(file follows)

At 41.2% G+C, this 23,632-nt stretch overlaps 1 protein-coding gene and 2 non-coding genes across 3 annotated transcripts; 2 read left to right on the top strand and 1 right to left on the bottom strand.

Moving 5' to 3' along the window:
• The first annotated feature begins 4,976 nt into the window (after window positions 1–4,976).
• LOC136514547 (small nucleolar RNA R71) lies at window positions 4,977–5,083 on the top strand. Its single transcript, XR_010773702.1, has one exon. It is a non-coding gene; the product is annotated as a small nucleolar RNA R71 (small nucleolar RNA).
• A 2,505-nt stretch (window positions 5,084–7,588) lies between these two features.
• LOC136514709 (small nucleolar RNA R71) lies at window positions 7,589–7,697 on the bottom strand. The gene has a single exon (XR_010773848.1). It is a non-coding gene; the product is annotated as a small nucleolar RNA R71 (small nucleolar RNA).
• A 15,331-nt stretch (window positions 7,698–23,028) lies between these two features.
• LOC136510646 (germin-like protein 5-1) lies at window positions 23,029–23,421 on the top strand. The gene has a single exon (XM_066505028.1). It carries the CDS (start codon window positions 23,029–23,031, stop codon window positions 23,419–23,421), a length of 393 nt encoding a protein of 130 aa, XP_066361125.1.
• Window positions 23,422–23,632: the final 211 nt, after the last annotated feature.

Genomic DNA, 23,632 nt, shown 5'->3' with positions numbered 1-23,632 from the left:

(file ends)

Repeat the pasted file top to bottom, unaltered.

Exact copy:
At 41.2% G+C, this 23,632-nt stretch overlaps 1 protein-coding gene and 2 non-coding genes across 3 annotated transcripts; 2 read left to right on the top strand and 1 right to left on the bottom strand.

Moving 5' to 3' along the window:
• The first annotated feature begins 4,976 nt into the window (after window positions 1–4,976).
• LOC136514547 (small nucleolar RNA R71) lies at window positions 4,977–5,083 on the top strand. Its single transcript, XR_010773702.1, has one exon. It is a non-coding gene; the product is annotated as a small nucleolar RNA R71 (small nucleolar RNA).
• A 2,505-nt stretch (window positions 5,084–7,588) lies between these two features.
• LOC136514709 (small nucleolar RNA R71) lies at window positions 7,589–7,697 on the bottom strand. The gene has a single exon (XR_010773848.1). It is a non-coding gene; the product is annotated as a small nucleolar RNA R71 (small nucleolar RNA).
• A 15,331-nt stretch (window positions 7,698–23,028) lies between these two features.
• LOC136510646 (germin-like protein 5-1) lies at window positions 23,029–23,421 on the top strand. The gene has a single exon (XM_066505028.1). It carries the CDS (start codon window positions 23,029–23,031, stop codon window positions 23,419–23,421), a length of 393 nt encoding a protein of 130 aa, XP_066361125.1.
• Window positions 23,422–23,632: the final 211 nt, after the last annotated feature.

Genomic DNA, 23,632 nt, shown 5'->3' with positions numbered 1-23,632 from the left: